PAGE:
Human Services Guide
       
 

Human Services for Migrant Workers and Non-Citizens

One population that you will often come into contact with as a Human Services worker is that of various migrant worker and non-citizen groups. Most often associated with agricultural work, the population of migrant workers and non-citizens can include many economic fields that aren’t commonly thought of. For example, there are often non-citizens from Asia who have been brought to work in textile factories or restaurants on the West Coast. These people are essentially indentured servants who have been trafficked into the country by criminal organizations. These people are paid criminally low wages that are used to “pay back” the debt they have incurred by being smuggled into the country. This debt is often insurmountable and these people become debt slaves for all intents and purposes.

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It is important to draw a distinction between migrant workers and non-citizens who are in the country legally with work Visa’s or en route to green cards and those who were brought into the country through various illegal means. Workers who are here legally are usually treated better than their illegal peers; however both groups are often exploited by unscrupulous employers in the US. Workers who are here illegally must live a life in the shadows and this can result in them being victimized in a variety of ways, from protection rackets (where someone asks for payment in exchange for not reporting the worker to Immigration and Customs Enforcement [ICE]), sexual abuse (this is common for female migrant workers who are here illegally), sexual slavery (females are often trafficked into the country to work as prostitutes), domestic abuse (again this disproportionately affects females) and of course criminally low wages that border on a form of slavery. There are also issues of housing, hunger and health all of which impact workers who are here illegally to a much greater degree due to fear of being deported and possibly separated from family already or currently in the country.

Human Services workers must walk a delicate balance between following the law and making sure that they help people who are here illegally but are being criminally exploited in one way or another. Figuring out how to help the vulnerable exploited workers while working within the law is something that will require the human services professional to have a working understanding of their organization’s protocols and state, federal and local law. For workers who are here with legal work visas the boundaries are much clearer and the rights of the worker are much easier to protect.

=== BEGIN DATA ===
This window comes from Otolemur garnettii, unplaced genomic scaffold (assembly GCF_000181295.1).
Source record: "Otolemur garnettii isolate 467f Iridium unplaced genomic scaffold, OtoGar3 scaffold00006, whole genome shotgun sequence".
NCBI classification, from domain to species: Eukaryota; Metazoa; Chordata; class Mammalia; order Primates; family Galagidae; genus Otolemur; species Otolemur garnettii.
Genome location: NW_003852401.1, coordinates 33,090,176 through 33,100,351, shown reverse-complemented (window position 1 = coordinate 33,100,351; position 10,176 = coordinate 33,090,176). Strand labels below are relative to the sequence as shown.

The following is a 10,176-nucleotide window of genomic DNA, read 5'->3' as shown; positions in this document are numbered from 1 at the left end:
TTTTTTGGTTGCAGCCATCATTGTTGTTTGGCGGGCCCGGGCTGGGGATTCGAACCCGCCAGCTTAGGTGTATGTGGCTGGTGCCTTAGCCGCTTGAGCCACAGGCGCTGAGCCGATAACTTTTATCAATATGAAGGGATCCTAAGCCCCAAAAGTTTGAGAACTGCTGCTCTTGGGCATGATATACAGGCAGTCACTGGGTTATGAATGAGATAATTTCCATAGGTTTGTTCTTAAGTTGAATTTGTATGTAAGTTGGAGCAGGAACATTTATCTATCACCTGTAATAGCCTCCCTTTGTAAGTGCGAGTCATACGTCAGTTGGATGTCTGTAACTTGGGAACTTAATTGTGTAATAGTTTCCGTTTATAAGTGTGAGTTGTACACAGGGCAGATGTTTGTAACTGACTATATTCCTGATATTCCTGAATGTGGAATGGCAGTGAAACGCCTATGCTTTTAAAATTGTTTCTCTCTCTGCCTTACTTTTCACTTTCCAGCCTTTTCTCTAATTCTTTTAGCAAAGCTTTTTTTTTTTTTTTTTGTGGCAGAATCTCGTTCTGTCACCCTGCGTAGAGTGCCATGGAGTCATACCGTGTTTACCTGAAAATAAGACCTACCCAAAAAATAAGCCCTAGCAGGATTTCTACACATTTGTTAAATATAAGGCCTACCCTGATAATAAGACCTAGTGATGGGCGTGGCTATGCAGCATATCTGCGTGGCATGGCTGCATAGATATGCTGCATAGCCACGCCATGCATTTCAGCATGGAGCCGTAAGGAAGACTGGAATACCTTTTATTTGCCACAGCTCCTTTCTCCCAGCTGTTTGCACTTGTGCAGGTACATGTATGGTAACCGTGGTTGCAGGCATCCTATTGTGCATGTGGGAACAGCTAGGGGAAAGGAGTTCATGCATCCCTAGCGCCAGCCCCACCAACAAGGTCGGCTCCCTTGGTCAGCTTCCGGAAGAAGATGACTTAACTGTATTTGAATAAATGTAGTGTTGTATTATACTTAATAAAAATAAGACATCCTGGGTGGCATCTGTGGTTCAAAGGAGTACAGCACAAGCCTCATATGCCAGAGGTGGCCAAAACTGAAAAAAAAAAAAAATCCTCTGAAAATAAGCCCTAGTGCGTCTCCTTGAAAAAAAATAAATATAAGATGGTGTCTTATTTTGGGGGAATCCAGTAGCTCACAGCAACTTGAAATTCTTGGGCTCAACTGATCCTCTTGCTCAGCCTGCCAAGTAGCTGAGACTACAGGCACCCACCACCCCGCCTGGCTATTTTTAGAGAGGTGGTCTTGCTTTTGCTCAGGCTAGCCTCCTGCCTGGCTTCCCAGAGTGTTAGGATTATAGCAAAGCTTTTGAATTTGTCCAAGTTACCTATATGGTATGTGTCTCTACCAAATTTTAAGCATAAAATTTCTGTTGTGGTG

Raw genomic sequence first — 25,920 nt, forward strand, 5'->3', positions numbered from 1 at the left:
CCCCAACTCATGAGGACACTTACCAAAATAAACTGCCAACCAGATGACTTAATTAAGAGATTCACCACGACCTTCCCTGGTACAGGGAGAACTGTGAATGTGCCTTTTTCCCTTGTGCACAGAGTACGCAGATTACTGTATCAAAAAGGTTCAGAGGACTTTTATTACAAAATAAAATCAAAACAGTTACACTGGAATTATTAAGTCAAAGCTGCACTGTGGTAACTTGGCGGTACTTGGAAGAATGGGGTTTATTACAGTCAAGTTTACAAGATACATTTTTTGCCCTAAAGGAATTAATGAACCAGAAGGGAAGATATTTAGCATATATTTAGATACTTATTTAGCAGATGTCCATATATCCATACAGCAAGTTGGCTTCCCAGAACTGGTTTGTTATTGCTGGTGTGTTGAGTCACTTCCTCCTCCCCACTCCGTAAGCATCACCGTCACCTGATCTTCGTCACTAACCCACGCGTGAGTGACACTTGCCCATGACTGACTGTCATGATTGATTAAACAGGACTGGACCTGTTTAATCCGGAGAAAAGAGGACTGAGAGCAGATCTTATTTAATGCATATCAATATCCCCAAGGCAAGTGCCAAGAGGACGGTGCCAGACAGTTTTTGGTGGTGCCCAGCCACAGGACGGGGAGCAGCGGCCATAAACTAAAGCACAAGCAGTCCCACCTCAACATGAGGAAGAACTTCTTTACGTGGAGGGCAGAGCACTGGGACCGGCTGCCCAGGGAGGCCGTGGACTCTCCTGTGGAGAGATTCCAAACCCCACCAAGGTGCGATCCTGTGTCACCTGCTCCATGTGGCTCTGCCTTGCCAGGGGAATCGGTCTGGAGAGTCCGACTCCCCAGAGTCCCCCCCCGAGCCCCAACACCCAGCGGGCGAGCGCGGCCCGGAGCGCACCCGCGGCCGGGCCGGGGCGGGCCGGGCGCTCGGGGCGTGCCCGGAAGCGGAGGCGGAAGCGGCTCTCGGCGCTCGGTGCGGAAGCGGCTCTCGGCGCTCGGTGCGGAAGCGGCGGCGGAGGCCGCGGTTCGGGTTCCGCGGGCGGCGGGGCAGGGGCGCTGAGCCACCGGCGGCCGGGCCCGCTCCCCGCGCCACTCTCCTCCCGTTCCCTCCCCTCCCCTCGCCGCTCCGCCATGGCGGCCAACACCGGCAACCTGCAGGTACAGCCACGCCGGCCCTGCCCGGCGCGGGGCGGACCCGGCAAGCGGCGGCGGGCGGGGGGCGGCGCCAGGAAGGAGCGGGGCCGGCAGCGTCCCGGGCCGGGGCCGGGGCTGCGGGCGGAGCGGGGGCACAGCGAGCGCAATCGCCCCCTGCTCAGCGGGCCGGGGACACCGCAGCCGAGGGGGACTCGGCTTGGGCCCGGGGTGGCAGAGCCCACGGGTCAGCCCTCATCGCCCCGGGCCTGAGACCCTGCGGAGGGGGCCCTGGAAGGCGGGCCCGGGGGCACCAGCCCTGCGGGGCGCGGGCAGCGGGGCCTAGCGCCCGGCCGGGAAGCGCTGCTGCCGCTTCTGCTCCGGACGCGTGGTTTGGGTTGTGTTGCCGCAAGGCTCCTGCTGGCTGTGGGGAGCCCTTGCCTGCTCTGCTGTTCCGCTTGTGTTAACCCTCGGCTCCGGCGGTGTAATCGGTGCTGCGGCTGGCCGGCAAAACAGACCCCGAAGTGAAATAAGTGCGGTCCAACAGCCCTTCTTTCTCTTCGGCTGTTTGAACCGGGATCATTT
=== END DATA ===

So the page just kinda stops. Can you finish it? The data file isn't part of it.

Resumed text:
Some of the many issues that affect migrant worker and non-citizen populations include but are not limited to the following:

  • Sexual trafficking
  • Sexual abuse
  • Domestic abuse
  • Worker’s rights violations
  • Poor housing conditions
  • Migrant/non-citizen health
  • Hunger
  • Separation from family

All of these issues are extremely impactful to the physical and mental well-being of the migrant and non-citizen workers. Migrant health and sexual trafficking are two related areas that have the potential to greatly impact society as a whole as both can impact the health of other members of society. In the case of Sexual Trafficking victims, women forced into prostitution in this way often are unable to use protection and are denied medical access and therefore can both themselves become ill with STD’s and also pass these along to their John’s who in turn can pass on these diseases to other members of the community. Migrant workers and non-citizens in particular are vulnerable to various diseases due to poor and dangerous working conditions, poor housing and sanitation, hunger, cramped dwelling spaces that allow for disease to spread and in the case of non-citizens lack of access to health care. This can impact society as a whole as these groups being more vulnerable to disease can sometimes act as an epicenter for an epidemic as they have limited or no access to health care that might otherwise stem an outbreak of disease. As a Human Services worker you may be given the opportunity to help migrant and non-citizen populations find access to health care, housing and adequate food thereby helping not only an extremely vulnerable population but also society as a whole. There are many occupations within the field of Human Services that are in a position to help non-citizens and migrant workers. If this issue resonates with you, then you will be able to easily find a niche which can help this population of people be able to live lives of dignity and health.

       
 
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